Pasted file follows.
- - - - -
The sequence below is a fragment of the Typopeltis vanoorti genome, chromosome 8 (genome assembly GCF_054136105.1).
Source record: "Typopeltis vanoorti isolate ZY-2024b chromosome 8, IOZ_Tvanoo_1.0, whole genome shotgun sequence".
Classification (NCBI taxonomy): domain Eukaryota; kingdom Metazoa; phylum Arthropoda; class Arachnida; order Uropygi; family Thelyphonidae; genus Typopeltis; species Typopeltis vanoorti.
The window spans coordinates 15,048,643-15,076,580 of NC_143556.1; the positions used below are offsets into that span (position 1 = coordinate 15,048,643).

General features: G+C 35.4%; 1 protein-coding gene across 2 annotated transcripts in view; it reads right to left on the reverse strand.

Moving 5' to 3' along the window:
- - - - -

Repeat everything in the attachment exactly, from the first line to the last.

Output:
The sequence below is a fragment of the Typopeltis vanoorti genome, chromosome 8 (genome assembly GCF_054136105.1).
Source record: "Typopeltis vanoorti isolate ZY-2024b chromosome 8, IOZ_Tvanoo_1.0, whole genome shotgun sequence".
Classification (NCBI taxonomy): domain Eukaryota; kingdom Metazoa; phylum Arthropoda; class Arachnida; order Uropygi; family Thelyphonidae; genus Typopeltis; species Typopeltis vanoorti.
The window spans coordinates 15,048,643-15,076,580 of NC_143556.1; the positions used below are offsets into that span (position 1 = coordinate 15,048,643).

General features: G+C 35.4%; 1 protein-coding gene across 2 annotated transcripts in view; it reads right to left on the reverse strand.

Moving 5' to 3' along the window: